Quitting Smoking is Like Riding A Bike

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Does the idea of quitting smoking overwhelm you? Do you think you don’t have enough willpower to quit? Do you dismiss the idea of quitting because you have you been unsuccessful in past attempts to quit? Do you have doubts about whether you are really ready to stop smoking? Do you think that you need tobacco to help manage stress?

These are normal questions that come to mind when you think about giving something up that you have done (and possibly enjoyed) for a long time. It can be somewhat like a divorce. You believe that you need to separate yourself from someone or something, but you hesitate because you know that it will be difficult and even painful. You even have doubts about whether you can actually do it.

As tobacco treatment specialists, we work with clients to learn about the chain of tobacco addiction, and how tobacco becomes and continues to be a big part of life. We also help clients to develop “skillpower.” “Skillpower” refers to the different skills you learn to help you move in the direction you want to go.

Think about learning how to ride a bike. We have all seen other people fall off of a bike while learning to ride. But that doesn’t stop each of us from trying ourselves. We know that we can do it for fun, we can use a bike to run errands, or a number of other things. The possibilities are endless. So we each get on the bike, find balance, and develop the skills necessary to ride it.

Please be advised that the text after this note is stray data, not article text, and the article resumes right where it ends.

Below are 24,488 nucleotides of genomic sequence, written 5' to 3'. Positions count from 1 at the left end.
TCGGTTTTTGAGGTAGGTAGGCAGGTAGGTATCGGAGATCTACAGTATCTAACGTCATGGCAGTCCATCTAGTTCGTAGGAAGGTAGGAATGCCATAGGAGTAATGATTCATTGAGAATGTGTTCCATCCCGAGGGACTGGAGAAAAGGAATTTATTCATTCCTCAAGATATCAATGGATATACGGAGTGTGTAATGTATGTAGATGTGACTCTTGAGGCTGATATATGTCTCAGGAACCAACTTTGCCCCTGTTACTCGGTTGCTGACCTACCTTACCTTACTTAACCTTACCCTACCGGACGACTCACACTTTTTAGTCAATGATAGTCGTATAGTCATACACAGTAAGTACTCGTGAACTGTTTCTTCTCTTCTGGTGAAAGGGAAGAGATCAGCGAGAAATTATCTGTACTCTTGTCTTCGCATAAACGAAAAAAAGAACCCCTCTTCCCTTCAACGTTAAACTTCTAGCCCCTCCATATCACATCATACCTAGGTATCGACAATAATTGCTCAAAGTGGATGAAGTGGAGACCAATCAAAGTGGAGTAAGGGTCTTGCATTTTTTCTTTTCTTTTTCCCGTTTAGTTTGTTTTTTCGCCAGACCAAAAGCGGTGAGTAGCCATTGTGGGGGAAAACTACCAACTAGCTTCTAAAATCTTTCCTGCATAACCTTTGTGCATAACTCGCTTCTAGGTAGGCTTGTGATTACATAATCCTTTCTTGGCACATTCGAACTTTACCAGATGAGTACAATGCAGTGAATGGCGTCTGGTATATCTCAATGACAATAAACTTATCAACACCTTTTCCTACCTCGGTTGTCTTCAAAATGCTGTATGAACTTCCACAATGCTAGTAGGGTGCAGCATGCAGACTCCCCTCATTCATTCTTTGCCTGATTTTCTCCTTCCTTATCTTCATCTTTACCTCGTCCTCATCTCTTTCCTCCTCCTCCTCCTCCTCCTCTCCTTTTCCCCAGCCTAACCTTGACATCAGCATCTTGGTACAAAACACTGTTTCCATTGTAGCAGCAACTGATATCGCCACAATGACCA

Quitting smoking is a lot like that. You have seen other people struggle to quit, but that shouldn’t stop you from trying it. You have to get on the bike to go through the process of learning to ride. Likewise, there are skills to learn with quitting smoking, such as stress management, and dealing with cravings, for example. But you have to put yourself in the position to learn the skills you need in order to get your balance and learn to ride the non-smoking path.

For many people, willpower alone is not enough to help people quit. Many people need support to get through the process of quitting. There are various ways that this can be accomplished:

  1. For Louisiana residents who started smoking prior to September 1, 1988, a tobacco cessation program at one of the Ochsner facilities can offer support, skillpower development, and several medications free of charge. A person has a 30% greater chance of quitting with the support of a program like this. To get more information about Ochsner’s treatment program, please call 1-800-842-7490.
  2. For those who do not meet the qualification above, call 1-800-QUITNOW.
  3. Check with your insurance company. They may offer assistance to help with quitting smoking. It may be in the form of a program or it may cover medications to help deal with cravings.

Don’t worry about the details of quitting smoking. Tobacco treatment specialists are trained to help you get on the bike and work with you until you get your balance. We know that that there will be bumps in the road and quitting tobacco is a process that takes time.

Article includes contributions by Emilie Diane Miller, RRT, CTTS and Kathleen Evan, RN, CTTS

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